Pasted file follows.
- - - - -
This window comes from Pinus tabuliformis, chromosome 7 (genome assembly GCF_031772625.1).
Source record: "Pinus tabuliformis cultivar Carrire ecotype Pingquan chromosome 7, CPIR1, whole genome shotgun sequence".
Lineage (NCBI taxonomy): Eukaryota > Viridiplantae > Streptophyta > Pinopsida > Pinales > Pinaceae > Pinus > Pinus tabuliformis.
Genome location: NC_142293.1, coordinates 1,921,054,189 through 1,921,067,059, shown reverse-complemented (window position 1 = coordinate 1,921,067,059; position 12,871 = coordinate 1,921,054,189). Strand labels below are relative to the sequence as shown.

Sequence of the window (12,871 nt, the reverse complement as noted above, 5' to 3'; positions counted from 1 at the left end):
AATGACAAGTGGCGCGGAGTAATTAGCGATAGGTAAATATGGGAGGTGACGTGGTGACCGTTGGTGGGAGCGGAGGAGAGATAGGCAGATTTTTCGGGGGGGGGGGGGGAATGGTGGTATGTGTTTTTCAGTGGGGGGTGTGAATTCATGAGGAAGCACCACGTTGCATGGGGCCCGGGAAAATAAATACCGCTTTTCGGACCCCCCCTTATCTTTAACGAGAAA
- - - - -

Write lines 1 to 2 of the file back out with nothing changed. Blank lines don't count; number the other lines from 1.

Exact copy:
This window comes from Pinus tabuliformis, chromosome 7 (genome assembly GCF_031772625.1).
Source record: "Pinus tabuliformis cultivar Carrire ecotype Pingquan chromosome 7, CPIR1, whole genome shotgun sequence".